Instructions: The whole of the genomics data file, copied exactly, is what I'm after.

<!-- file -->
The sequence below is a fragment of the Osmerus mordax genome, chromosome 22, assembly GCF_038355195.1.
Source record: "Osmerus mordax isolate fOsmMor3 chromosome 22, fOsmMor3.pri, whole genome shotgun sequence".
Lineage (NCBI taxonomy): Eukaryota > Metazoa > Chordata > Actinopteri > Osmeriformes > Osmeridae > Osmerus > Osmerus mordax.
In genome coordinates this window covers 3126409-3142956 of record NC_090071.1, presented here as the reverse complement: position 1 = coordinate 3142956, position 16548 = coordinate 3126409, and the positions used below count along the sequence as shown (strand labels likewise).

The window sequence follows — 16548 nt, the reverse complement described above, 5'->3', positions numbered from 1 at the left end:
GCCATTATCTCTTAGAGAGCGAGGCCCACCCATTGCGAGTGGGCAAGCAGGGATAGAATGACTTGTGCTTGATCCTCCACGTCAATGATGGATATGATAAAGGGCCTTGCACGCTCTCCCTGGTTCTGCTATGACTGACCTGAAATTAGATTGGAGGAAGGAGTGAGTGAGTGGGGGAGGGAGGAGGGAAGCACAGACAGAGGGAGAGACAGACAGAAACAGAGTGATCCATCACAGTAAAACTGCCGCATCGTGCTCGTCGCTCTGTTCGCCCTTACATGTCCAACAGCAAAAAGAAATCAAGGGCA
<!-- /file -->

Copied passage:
The sequence below is a fragment of the Osmerus mordax genome, chromosome 22, assembly GCF_038355195.1.
Source record: "Osmerus mordax isolate fOsmMor3 chromosome 22, fOsmMor3.pri, whole genome shotgun sequence".
Lineage (NCBI taxonomy): Eukaryota > Metazoa > Chordata > Actinopteri > Osmeriformes > Osmeridae > Osmerus > Osmerus mordax.
In genome coordinates this window covers 3126409-3142956 of record NC_090071.1, presented here as the reverse complement: position 1 = coordinate 3142956, position 16548 = coordinate 3126409, and the positions used below count along the sequence as shown (strand labels likewise).

The window sequence follows — 16548 nt, the reverse complement described above, 5'->3', positions numbered from 1 at the left end:
GCCATTATCTCTTAGAGAGCGAGGCCCACCCATTGCGAGTGGGCAAGCAGGGATAGAATGACTTGTGCTTGATCCTCCACGTCAATGATGGATATGATAAAGGGCCTTGCACGCTCTCCCTGGTTCTGCTATGACTGACCTGAAATTAGATTGGAGGAAGGAGTGAGTGAGTGGGGGAGGGAGGAGGGAAGCACAGACAGAGGGAGAGACAGACAGAAACAGAGTGATCCATCACAGTAAAACTGCCGCATCGTGCTCGTCGCTCTGTTCGCCCTTACATGTCCAACAGCAAAAAGAAATCAAGGGCA